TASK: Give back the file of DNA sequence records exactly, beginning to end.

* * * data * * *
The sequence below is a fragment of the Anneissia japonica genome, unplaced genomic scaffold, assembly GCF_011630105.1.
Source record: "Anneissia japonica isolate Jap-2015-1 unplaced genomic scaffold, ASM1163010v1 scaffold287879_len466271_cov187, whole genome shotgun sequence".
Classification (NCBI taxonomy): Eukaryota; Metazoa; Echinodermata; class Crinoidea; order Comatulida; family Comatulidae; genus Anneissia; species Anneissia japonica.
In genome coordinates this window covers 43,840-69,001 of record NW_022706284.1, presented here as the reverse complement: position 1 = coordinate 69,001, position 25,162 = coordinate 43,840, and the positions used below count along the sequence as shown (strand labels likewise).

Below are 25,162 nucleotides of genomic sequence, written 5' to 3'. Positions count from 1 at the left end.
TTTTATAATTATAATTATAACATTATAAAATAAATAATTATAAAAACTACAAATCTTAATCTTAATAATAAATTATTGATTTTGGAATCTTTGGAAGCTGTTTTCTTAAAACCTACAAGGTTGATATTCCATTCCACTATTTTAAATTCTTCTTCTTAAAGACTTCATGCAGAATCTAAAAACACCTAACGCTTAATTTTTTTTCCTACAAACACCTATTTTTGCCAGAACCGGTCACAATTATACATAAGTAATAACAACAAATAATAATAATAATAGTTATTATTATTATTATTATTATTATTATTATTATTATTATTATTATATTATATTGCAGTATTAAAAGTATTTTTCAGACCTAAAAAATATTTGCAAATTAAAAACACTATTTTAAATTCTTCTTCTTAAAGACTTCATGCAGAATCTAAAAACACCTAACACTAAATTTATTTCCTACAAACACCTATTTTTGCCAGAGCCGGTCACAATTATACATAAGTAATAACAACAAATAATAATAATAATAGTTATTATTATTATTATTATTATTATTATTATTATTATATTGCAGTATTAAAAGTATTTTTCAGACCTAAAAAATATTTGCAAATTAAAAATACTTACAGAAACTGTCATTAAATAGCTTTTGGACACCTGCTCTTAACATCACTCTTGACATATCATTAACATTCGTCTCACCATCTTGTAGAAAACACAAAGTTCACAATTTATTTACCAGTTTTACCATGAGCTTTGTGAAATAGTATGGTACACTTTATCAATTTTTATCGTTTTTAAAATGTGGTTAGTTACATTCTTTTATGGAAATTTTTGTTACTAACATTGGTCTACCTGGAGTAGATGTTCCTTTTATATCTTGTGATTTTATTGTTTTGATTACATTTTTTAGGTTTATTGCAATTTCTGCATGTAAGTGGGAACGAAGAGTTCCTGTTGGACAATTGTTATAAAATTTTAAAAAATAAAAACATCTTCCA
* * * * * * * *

The sequence below is a fragment of the Anneissia japonica genome, unplaced genomic scaffold, assembly GCF_011630105.1.
Source record: "Anneissia japonica isolate Jap-2015-1 unplaced genomic scaffold, ASM1163010v1 scaffold287879_len466271_cov187, whole genome shotgun sequence".
Classification (NCBI taxonomy): Eukaryota; Metazoa; Echinodermata; class Crinoidea; order Comatulida; family Comatulidae; genus Anneissia; species Anneissia japonica.
In genome coordinates this window covers 43,840-69,001 of record NW_022706284.1, presented here as the reverse complement: position 1 = coordinate 69,001, position 25,162 = coordinate 43,840, and the positions used below count along the sequence as shown (strand labels likewise).

Below are 25,162 nucleotides of genomic sequence, written 5' to 3'. Positions count from 1 at the left end.
TTTTATAATTATAATTATAACATTATAAAATAAATAATTATAAAAACTACAAATCTTAATCTTAATAATAAATTATTGATTTTGGAATCTTTGGAAGCTGTTTTCTTAAAACCTACAAGGTTGATATTCCATTCCACTATTTTAAATTCTTCTTCTTAAAGACTTCATGCAGAATCTAAAAACACCTAACGCTTAATTTTTTTTCCTACAAACACCTATTTTTGCCAGAACCGGTCACAATTATACATAAGTAATAACAACAAATAATAATAATAATAGTTATTATTATTATTATTATTATTATTATTATTATTATTATTATTATATTATATTGCAGTATTAAAAGTATTTTTCAGACCTAAAAAATATTTGCAAATTAAAAACACTATTTTAAATTCTTCTTCTTAAAGACTTCATGCAGAATCTAAAAACACCTAACACTAAATTTATTTCCTACAAACACCTATTTTTGCCAGAGCCGGTCACAATTATACATAAGTAATAACAACAAATAATAATAATAATAGTTATTATTATTATTATTATTATTATTATTATTATTATATTGCAGTATTAAAAGTATTTTTCAGACCTAAAAAATATTTGCAAATTAAAAATACTTACAGAAACTGTCATTAAATAGCTTTTGGACACCTGCTCTTAACATCACTCTTGACATATCATTAACATTCGTCTCACCATCTTGTAGAAAACACAAAGTTCACAATTTATTTACCAGTTTTACCATGAGCTTTGTGAAATAGTATGGTACACTTTATCAATTTTTATCGTTTTTAAAATGTGGTTAGTTACATTCTTTTATGGAAATTTTTGTTACTAACATTGGTCTACCTGGAGTAGATGTTCCTTTTATATCTTGTGATTTTATTGTTTTGATTACATTTTTTAGGTTTATTGCAATTTCTGCATGTAAGTGGGAACGAAGAGTTCCTGTTGGACAATTGTTATAAAATTTTAAAAAATAAAAACATCTTCCA